In her political guidelines for the next European Commission, the President-elect, Ursula von der Leyen, has defined an ambitious climate agenda. In her first 100 days in office, she plans to propose a European Green Deal that would include legislation binding the European Union to become carbon neutral by 2050. To reach this objective, she intends to put forward a comprehensive plan to reduce EU carbon emissions by at least 50% already by 2030.
But what chance is there that EU countries will agree this time around to adopt binding targets to reduce, and eventually eliminate, emissions when they failed before?
True, there seems to be now a clear majority of EU citizens in favour of more measures to reduce carbon emissions, but there are still many arguments against stricter EU measures. One such argument is that Europe alone cannot prevent climate change since it accounts for less than 10% of current global CO2 emissions, and this share will decrease if the EU meets its new targets. Other major emitters must also make efforts, and the Commission President-elect was well inspired therefore to announce that the EU will lead international negotiations to increase their level of ambition.
The first-best scenario would be a binding international agreement (replacing or updating the Paris climate agreement) that commits all major carbon emitters to adopt domestic measures (a carbon tax, an emission trading system, or another equivalent scheme) to become carbon-neutral like the EU plans to do by 2050.
But what if some countries refuse to participate in a new agreement? Mrs von der Leyen’s plan is that the EU’s decision to go ahead with its ambitious measures should not be dependent on others agreeing to do the same. Instead, she said that in order “to ensure our companies can compete on a level playing field, I will introduce a Carbon Border Tax to avoid carbon leakage,” i.e. the shifting of carbon-intensive production to countries outside the EU. Such a tax scheme is often referred to as a “border carbon adjustment” (BCA) since it makes up for the difference between the domestic carbon tax and those levied in countries with lower (or no) carbon taxes.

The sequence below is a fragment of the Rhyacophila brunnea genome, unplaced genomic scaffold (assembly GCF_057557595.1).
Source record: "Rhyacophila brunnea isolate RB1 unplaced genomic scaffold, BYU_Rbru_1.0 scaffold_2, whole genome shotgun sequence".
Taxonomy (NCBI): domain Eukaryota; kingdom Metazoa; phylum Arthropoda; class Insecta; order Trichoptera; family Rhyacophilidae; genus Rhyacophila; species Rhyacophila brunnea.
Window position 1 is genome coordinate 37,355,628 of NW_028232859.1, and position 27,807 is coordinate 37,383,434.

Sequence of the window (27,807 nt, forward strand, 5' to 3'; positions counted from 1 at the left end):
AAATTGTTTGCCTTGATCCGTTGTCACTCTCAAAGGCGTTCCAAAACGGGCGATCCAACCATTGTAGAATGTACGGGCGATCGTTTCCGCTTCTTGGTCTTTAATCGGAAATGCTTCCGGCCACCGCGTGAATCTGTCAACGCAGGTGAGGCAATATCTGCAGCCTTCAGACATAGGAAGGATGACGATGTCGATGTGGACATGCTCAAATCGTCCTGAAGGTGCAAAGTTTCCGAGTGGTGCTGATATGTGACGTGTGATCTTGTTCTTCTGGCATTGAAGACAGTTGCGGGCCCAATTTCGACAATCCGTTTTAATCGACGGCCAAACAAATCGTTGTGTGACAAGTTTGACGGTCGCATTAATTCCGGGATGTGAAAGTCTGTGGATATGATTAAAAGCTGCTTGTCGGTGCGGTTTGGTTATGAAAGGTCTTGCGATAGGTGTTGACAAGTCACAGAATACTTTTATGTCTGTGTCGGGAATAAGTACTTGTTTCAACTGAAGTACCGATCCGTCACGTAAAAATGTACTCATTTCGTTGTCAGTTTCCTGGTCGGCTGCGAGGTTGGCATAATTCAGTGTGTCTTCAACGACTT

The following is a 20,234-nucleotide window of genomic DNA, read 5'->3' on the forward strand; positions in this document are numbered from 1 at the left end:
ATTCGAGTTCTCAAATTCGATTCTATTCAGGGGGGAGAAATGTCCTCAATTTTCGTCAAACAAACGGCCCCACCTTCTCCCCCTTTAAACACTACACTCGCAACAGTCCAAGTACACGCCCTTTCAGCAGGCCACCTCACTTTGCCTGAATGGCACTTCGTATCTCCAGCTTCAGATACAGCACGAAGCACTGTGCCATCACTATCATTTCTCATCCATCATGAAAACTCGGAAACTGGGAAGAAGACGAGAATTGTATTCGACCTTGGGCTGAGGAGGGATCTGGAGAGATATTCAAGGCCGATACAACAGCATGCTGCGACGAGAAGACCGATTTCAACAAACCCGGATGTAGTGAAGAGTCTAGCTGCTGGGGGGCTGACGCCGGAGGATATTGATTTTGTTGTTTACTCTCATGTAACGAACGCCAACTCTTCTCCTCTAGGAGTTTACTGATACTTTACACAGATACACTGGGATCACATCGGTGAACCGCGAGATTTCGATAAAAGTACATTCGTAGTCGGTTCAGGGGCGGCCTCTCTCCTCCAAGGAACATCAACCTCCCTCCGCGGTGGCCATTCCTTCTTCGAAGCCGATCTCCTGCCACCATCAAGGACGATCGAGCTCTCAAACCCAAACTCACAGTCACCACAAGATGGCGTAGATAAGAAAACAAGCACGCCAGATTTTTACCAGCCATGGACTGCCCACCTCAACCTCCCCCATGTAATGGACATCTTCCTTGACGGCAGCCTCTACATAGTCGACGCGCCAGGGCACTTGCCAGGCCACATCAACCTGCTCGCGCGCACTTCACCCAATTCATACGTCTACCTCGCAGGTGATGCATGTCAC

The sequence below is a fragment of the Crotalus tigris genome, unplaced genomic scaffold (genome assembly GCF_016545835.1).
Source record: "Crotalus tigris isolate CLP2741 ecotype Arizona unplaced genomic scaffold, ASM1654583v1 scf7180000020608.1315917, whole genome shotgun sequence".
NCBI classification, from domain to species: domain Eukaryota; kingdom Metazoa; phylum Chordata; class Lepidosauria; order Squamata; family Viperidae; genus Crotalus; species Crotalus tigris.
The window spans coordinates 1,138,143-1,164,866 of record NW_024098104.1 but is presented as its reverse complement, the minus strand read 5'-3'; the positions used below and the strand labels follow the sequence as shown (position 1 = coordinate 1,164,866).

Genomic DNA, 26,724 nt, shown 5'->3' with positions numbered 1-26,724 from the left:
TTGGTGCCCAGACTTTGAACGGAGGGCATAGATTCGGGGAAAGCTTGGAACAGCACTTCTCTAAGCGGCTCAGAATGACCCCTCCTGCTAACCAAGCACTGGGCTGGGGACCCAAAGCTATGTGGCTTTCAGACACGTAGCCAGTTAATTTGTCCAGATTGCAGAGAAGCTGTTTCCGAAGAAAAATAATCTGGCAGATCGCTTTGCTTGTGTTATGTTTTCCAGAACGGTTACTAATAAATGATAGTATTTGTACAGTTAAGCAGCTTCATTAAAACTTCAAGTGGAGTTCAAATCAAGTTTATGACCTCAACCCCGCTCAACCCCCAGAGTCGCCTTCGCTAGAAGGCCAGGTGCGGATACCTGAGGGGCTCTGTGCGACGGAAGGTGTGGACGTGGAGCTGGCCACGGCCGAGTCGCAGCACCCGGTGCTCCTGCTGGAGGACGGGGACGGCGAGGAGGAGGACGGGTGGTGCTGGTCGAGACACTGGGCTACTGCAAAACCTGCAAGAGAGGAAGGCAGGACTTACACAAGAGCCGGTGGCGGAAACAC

The idea that ambitious domestic measures to eliminate carbon emissions should be accompanied by a BCA system to prevent carbon leakage is not unique to Europe, nor to politicians. It was recently endorsed by more than three thousand U.S. economists, including 27 Nobel laureates, 15 Chairs of the Council of Economic Advisers and all the four former Chairs of the Federal Reserve in a statement on carbon dividends.
On climate grounds, an EU carbon border tax could potentially be significant for three reasons. First, it could reduce emissions outside the EU since the fraction of emission-intensive associated with exports to the EU would be subject to the tax, and therefore eliminate leakage. Second, given the size of the EU market (roughly the same as the United States or China), it could be a powerful incentive for non-EU countries to participate in multilateral negotiations and reach a first-best a global green deal. Third, it could pre-empt the barrage of criticism inside the EU that would kill the European Green Deal for putting an unreasonable burden on EU companies and workers in the name of climate change.
But what about on trade grounds? Free traders and the trading community at large have traditionally been sceptical about BCAs. So, should we worry that their introduction by the EU “will likely trigger a conflict between climate preservation and free trade”?
Border carbon taxes are unilaterally decided trade barriers. As such, they could be misused for protectionist reasons and undermine the multilateral trading system. In the worst case, they might simply jeopardise trade and not even help the climate.
But, as we discussed in an earlier contribution, if correctly designed, BCAs could improve climate without endangering the multilateral trading system. This will not be easy, but it is possible provided the following conditions are met.
First, the EU and other countries considering the introduction of BCAs should be mindful that special interests may seize the opportunity to enhance their protectionist agendas. It is crucial therefore that the system is designed to minimise the risk of protectionist abuse. Preventing protectionism is important not only from a national economic perspective but also from a climate perspective since wide-spread protectionism might lead to inefficient production patterns. Avoiding protectionism will not be an easy task, but there is already useful work that has identified some of the desirable features of a BCA regime from this perspective.
Second, it is crucial that the EU’s BCA be WTO-compatible. This would ideally be addressed through negotiations in the WTO about permissible BCAs. The current US Administration, and some other governments may not be interested in participating in such negotiations now. However, the EU and a group of like-minded WTO members should develop a proposal for a WTO agreement, which may eventually be adopted by all WTO members.
Third, the EU’s climate policies need to be consistent across industries and activities in order to be internationally credible (and perhaps also WTO legal). For instance, the EU cannot make exceptions for certain emission-intensive domestic industries and simultaneously apply BCAs for products that are largely produced abroad.
Finally, a unilateral decision by the EU to introduce BCAs can only be the counterpart of ambitious unilateral measures by the European Union to meet the objective of being climate neutral by 2050. Otherwise, the game would not be worth the candle.
Hence, in our view there is no inherent conflict between climate preservation and safeguarding the rules-based multilateral trading system, provided one avoids these four conditions are fulfilled.